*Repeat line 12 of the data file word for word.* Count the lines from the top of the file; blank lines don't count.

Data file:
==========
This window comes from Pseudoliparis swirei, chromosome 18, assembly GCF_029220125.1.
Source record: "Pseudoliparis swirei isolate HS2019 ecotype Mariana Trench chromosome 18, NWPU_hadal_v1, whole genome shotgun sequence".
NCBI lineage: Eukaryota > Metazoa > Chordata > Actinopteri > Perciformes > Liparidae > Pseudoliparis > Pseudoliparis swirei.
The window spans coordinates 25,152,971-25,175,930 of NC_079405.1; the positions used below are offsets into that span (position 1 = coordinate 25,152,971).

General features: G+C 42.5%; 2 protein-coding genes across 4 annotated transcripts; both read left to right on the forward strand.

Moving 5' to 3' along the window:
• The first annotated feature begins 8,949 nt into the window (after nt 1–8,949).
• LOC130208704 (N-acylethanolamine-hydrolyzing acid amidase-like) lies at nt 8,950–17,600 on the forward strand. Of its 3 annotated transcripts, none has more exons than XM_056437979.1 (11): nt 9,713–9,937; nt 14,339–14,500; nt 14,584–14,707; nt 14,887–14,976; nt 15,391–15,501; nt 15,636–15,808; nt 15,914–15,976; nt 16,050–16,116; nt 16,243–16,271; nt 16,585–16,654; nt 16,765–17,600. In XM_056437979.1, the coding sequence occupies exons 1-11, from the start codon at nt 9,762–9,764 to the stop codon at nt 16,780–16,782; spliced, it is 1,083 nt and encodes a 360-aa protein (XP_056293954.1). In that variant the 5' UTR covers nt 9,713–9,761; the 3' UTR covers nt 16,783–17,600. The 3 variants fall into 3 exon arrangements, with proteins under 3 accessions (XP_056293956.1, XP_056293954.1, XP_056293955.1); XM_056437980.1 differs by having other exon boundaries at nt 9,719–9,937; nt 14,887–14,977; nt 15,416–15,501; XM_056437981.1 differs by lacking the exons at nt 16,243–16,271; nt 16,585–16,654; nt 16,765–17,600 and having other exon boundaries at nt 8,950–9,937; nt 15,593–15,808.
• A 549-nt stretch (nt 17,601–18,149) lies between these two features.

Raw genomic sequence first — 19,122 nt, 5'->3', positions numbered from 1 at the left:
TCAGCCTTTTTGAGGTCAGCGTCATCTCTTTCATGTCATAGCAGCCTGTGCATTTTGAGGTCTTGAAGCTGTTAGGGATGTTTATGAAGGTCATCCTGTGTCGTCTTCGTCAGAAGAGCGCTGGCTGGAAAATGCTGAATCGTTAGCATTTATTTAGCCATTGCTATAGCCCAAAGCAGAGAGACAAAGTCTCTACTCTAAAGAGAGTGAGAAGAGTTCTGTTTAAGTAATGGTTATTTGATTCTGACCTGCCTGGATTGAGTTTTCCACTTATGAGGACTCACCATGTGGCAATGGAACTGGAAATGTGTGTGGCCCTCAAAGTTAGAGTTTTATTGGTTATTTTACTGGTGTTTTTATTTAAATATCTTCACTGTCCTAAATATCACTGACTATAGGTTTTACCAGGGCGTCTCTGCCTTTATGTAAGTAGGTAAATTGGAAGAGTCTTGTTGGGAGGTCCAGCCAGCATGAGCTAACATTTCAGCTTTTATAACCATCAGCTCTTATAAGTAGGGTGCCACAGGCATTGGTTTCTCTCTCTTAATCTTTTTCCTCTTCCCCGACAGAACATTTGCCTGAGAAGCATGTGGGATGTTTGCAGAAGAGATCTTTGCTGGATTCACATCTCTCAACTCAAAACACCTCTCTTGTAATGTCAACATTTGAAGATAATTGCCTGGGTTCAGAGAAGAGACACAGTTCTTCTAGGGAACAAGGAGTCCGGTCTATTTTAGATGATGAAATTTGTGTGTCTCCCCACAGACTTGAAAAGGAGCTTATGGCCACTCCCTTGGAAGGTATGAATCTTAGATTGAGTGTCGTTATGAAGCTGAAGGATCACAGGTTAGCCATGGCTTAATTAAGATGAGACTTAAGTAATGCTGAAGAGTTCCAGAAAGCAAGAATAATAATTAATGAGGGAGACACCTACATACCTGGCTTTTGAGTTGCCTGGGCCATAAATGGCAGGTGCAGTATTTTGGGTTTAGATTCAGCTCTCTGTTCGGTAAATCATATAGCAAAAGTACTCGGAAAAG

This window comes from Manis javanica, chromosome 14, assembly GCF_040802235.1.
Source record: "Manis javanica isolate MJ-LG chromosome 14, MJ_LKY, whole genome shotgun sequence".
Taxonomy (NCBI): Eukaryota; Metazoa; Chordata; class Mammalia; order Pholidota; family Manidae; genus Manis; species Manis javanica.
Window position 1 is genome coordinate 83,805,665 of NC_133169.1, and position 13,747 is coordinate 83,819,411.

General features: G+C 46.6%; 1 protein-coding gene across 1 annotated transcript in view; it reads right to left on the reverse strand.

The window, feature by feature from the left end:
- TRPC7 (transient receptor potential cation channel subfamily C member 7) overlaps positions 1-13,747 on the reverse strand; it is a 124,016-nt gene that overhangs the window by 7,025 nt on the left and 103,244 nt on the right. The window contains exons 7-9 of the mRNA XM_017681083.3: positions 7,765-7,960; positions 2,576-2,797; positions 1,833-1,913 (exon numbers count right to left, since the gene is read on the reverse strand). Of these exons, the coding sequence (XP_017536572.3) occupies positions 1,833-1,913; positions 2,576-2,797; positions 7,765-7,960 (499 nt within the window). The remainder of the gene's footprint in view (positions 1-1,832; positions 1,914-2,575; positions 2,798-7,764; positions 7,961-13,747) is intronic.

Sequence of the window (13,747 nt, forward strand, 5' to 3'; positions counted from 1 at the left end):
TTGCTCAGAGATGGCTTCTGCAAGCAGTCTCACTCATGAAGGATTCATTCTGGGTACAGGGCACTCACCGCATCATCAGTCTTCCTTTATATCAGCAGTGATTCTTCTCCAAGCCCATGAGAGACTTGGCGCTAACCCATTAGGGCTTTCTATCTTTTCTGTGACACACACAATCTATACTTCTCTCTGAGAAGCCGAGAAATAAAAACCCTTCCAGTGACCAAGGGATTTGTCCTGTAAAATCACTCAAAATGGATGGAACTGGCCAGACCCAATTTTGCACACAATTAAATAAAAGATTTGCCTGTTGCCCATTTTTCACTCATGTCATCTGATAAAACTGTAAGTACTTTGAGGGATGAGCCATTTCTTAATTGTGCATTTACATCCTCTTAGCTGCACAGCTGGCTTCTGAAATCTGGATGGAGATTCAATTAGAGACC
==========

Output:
This window comes from Manis javanica, chromosome 14, assembly GCF_040802235.1.